Finding a better way out of stressful situations
In all email communications: give the gift of a great subject line

Ask people to be consistent... they'll try.

When you're trying to get people to follow you, don't ask them to support your ideas... instead tell them you'll help them be more true to themselves. Tq140619od

New Yorker: I Don't Want to be Right, 2014-May-19 by Maria Konnikova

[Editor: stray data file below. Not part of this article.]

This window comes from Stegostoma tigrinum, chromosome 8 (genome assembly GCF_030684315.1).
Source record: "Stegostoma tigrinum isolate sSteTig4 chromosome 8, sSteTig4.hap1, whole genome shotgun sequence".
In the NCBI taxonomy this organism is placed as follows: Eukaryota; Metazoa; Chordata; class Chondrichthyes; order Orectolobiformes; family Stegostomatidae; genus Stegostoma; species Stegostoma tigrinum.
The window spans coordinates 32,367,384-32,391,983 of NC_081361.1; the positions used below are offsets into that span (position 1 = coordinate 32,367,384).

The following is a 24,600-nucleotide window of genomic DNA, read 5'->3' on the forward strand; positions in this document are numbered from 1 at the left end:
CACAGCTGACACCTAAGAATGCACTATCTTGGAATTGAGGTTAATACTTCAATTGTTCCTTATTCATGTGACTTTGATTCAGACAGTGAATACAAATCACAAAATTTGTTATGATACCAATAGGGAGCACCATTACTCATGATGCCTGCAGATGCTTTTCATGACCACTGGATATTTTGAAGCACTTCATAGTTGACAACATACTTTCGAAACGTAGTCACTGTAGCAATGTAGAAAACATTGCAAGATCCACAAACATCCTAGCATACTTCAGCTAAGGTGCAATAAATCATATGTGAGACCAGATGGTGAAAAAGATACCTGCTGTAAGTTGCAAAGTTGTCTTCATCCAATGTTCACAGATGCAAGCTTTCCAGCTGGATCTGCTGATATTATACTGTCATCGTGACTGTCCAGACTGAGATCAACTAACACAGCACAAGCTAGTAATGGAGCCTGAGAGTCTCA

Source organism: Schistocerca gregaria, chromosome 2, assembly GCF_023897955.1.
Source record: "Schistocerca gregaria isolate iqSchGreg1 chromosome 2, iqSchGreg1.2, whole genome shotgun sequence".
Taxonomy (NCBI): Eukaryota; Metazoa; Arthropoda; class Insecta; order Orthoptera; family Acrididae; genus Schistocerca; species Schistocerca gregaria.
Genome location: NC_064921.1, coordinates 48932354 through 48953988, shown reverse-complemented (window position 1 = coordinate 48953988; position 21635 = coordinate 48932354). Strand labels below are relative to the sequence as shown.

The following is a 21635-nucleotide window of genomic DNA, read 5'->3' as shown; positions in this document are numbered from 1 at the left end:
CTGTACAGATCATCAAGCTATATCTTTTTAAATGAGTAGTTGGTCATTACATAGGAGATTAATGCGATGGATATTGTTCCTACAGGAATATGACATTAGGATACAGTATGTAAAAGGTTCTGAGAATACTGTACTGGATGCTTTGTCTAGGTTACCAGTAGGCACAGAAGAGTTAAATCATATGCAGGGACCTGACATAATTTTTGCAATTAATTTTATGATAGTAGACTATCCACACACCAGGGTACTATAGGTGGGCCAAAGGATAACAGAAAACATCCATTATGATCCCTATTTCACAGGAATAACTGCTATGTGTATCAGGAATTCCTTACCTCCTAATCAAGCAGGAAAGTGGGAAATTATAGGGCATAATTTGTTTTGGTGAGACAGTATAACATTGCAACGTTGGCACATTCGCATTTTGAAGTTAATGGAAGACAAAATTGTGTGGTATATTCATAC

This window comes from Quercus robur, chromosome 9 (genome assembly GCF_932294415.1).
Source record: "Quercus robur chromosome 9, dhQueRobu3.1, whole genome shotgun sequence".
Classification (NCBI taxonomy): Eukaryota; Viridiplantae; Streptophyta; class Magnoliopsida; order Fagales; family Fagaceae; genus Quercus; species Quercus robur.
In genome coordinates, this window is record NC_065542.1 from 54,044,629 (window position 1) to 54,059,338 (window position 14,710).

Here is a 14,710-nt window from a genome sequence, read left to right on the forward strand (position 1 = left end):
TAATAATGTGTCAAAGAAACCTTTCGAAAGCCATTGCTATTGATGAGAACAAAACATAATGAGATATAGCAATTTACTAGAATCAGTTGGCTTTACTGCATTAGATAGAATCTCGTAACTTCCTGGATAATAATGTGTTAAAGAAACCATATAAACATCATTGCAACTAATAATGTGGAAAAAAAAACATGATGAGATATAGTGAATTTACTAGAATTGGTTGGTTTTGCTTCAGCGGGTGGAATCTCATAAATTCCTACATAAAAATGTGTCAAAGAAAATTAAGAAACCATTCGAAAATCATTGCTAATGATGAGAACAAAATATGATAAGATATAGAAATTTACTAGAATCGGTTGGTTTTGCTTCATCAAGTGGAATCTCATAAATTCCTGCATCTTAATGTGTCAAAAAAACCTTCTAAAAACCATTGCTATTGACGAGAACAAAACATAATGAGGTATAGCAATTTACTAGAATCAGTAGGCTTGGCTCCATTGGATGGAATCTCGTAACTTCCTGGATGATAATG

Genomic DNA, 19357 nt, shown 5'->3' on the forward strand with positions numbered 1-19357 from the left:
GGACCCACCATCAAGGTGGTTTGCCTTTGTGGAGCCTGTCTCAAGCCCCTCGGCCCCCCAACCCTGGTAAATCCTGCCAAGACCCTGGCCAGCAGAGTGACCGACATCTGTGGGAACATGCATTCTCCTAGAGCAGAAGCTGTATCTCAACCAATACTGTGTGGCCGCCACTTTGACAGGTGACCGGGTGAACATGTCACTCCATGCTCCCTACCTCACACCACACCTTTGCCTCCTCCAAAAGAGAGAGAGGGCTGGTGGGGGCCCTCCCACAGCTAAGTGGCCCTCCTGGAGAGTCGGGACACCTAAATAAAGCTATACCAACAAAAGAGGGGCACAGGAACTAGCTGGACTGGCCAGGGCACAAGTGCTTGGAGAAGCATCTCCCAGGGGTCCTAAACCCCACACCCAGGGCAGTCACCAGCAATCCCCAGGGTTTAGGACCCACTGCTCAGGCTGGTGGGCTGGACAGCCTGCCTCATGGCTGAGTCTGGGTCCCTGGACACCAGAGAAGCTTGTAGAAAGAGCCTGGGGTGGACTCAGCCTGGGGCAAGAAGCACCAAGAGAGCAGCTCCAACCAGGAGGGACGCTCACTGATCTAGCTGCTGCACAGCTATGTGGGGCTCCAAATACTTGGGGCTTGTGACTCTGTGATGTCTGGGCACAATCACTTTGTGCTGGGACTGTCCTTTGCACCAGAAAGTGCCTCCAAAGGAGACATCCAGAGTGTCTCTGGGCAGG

It’s the realization that persistently false beliefs stem from issues closely tied to our conception of self that prompted Nyhan and his colleagues to look at less traditional methods of rectifying misinformation. Rather than correcting or augmenting facts, they decided to target people’s beliefs about themselves. In a series of studies that they’ve just submitted for publication, the Dartmouth team approached false-belief correction from a self-affirmation angle, an approach that had previously been used for fighting prejudice and low self-esteem. The theory, pioneered by Claude Steele, suggests that, when people feel their sense of self threatened by the outside world, they are strongly motivated to correct the misperception, be it by reasoning away the inconsistency or by modifying their behavior.

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